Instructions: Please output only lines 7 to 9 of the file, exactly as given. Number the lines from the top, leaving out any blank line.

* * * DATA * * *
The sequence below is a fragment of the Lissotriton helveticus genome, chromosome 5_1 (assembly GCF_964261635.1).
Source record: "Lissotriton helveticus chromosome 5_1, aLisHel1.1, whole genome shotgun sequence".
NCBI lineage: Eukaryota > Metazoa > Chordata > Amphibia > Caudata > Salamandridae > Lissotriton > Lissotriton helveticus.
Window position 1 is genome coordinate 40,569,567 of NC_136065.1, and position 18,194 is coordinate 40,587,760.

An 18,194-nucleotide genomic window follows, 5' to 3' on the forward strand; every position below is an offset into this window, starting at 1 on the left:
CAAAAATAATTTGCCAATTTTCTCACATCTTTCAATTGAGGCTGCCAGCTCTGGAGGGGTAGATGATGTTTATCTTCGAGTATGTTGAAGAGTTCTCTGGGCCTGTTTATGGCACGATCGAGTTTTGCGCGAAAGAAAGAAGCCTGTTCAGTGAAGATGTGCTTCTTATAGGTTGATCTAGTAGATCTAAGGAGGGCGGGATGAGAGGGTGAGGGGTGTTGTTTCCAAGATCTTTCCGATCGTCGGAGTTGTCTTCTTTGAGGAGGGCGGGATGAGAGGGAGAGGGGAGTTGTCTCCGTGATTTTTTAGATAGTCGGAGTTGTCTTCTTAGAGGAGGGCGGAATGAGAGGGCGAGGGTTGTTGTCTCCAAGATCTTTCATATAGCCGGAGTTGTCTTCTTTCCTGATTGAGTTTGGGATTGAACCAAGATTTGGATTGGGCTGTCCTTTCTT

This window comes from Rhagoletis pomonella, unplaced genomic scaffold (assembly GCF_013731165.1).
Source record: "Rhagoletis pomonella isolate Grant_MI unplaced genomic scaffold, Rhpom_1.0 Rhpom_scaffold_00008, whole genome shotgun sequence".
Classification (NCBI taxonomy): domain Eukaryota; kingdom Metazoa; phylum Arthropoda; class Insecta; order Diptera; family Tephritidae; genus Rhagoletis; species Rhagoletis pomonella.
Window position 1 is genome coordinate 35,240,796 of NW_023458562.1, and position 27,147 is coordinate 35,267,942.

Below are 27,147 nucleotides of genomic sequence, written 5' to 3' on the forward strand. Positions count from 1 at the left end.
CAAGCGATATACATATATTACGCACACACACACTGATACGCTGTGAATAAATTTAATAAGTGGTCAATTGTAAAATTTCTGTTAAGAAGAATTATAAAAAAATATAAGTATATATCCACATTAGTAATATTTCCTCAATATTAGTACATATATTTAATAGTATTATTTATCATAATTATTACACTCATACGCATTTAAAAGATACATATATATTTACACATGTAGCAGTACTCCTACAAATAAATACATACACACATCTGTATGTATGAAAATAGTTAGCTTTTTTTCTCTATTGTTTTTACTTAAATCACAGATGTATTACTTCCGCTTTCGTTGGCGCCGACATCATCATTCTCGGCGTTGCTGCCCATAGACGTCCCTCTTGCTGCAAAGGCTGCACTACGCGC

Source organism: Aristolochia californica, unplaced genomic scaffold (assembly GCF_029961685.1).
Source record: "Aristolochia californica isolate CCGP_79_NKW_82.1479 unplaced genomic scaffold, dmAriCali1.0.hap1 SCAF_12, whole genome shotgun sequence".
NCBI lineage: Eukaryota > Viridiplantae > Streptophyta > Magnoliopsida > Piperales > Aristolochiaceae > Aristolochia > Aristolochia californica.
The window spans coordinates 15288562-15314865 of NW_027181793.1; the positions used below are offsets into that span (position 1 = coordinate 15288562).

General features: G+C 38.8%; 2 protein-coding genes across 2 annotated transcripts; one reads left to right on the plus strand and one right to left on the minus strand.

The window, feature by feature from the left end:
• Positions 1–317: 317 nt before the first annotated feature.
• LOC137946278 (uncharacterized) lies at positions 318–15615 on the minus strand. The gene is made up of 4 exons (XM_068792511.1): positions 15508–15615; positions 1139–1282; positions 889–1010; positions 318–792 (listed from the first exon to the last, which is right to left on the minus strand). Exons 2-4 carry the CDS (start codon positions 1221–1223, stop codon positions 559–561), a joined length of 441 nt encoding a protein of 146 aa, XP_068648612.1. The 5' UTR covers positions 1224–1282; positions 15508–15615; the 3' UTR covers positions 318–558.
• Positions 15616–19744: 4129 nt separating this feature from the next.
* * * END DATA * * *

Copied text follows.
This window comes from Rhagoletis pomonella, unplaced genomic scaffold (assembly GCF_013731165.1).
Source record: "Rhagoletis pomonella isolate Grant_MI unplaced genomic scaffold, Rhpom_1.0 Rhpom_scaffold_00008, whole genome shotgun sequence".
Classification (NCBI taxonomy): domain Eukaryota; kingdom Metazoa; phylum Arthropoda; class Insecta; order Diptera; family Tephritidae; genus Rhagoletis; species Rhagoletis pomonella.